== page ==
By Jake Donovan

As stunning as was Elwin Soto’s unlikely junior flyweight title win on Friday, there wasn’t anyone as shocked or outraged as was the man whom he dethroned.

Angel Acosta saw his thrilling title reign come to a crashing—and controversial—halt following his 12th round stoppage loss to Mexico’s Soto in their entertaining thriller Friday evening at Fantasy Springs Casino in Indio, Calif. 

The lean knockout artist from Puerto Rico was down in round three, but managed to not only recover but reclaim the lead in a big way after his rough start. All three judges had Acosta ahead at the time of the stoppage— 107-101, 106-102 and 105-103—to where he just had to remain on his feet in order to register his fourth successful title defense.


A left hook to the temple from Soto (15-1, 11KOs) challenged that goal, with Acosta briefly stunned and pinned along the ropes but seemingly alert when referee Thomas Taylor jumped into stop bout 0:23 into the 12th and final round.

“I’m disappointed with the stoppage,” stated Acosta (20-2, 20KOs), who vehemently protested the stoppage in the ring. “Yes, he hurt me, but I was able to continue. I’m just disappointed in losing my title this way.”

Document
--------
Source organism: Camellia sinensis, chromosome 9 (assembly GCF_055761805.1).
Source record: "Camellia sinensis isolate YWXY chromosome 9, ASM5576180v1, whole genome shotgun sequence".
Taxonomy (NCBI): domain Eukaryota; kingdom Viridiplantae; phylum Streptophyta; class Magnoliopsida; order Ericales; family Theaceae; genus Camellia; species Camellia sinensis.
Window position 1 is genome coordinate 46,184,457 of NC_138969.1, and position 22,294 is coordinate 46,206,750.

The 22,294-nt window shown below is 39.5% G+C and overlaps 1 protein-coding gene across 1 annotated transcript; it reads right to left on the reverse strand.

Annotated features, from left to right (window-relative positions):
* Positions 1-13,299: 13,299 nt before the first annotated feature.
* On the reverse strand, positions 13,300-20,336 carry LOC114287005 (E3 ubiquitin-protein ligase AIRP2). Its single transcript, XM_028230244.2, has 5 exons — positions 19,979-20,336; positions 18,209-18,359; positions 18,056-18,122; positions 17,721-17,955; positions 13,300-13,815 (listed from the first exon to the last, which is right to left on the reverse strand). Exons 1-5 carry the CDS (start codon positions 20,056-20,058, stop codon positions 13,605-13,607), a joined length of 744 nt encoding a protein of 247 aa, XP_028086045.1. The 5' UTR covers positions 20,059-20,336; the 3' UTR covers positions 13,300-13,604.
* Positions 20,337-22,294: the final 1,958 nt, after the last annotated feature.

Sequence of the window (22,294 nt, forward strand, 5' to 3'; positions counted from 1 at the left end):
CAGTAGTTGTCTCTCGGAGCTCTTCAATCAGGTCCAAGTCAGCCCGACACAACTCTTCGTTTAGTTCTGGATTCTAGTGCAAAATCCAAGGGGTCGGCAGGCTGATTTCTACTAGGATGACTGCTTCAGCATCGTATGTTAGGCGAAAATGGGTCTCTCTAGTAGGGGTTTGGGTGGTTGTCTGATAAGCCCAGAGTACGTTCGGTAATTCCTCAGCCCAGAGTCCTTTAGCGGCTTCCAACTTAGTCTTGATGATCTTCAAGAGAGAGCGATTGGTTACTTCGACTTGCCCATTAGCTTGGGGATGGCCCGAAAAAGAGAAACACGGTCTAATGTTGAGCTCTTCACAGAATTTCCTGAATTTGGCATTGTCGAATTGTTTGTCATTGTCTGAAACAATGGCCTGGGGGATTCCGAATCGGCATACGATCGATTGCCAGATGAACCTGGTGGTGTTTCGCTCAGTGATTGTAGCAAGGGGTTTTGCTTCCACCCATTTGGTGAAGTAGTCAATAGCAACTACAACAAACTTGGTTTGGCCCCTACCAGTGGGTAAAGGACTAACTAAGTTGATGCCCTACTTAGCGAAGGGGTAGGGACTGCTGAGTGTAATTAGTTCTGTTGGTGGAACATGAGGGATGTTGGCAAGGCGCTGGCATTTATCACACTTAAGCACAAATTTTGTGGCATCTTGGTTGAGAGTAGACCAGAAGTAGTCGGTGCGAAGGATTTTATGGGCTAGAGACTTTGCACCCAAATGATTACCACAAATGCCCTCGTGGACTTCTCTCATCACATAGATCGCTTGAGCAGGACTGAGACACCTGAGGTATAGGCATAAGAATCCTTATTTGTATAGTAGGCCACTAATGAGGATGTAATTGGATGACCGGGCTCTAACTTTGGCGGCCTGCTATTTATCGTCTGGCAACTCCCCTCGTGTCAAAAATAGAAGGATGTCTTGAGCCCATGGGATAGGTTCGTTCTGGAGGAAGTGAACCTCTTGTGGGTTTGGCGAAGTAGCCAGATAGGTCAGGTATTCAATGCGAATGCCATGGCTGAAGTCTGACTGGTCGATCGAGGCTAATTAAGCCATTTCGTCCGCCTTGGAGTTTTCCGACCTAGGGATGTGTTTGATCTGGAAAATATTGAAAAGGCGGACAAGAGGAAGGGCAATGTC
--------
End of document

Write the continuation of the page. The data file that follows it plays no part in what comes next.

Even had Acosta suffered a knockdown in the frame, he still would have prevailed by majority decision. Of course, it’s not the referee’s job to protect a fighter’s lead but rather his well-being, with Taylor perhaps erring on the side of caution.

It’s just how Acosta’s team will view it.

“Unbelievable,” was all that Miguel Cotto, the legendary former four-division champ and Acosta’s current promoter would utter of how the fight played out, as his company will likely file a petition for a rematch with the World Boxing Organization (WBO), whose belt Acosta has held since a Dec. 2017 knockout win over Juan ‘Pinky’ Alejo.

Three successful defenses followed, all ending in knockout as has each of his 20 career wins to date. The lone distance fight came in his first career defeat, a 12-round decision at the hands of the excellent Kosei Tanaka in May 2017.

Acosta still maintains a perfect knockout to win ratio but would have gladly settled for an end to that streak if it meant leaving the ring with his belt.

Some will call for an official protest of the stoppage. However, in-ring judgment calls are rarely overturned by commissions or sanctioning bodies, absent a foul being missed by the referee which wasn’t the case here.

The more realistic approach would be to request an immediate rematch, which sanctioning bodies have rewarded under less controversial circumstances. Whatever method is required to make it—or any title opportunity—happen next will be fine with the now former titlist.

“I would really like a rematch,” insists Acosta. “If not, then I want to go after the other current champions.”

Jake Donovan is a senior writer for Twitter: @JakeNDaBox


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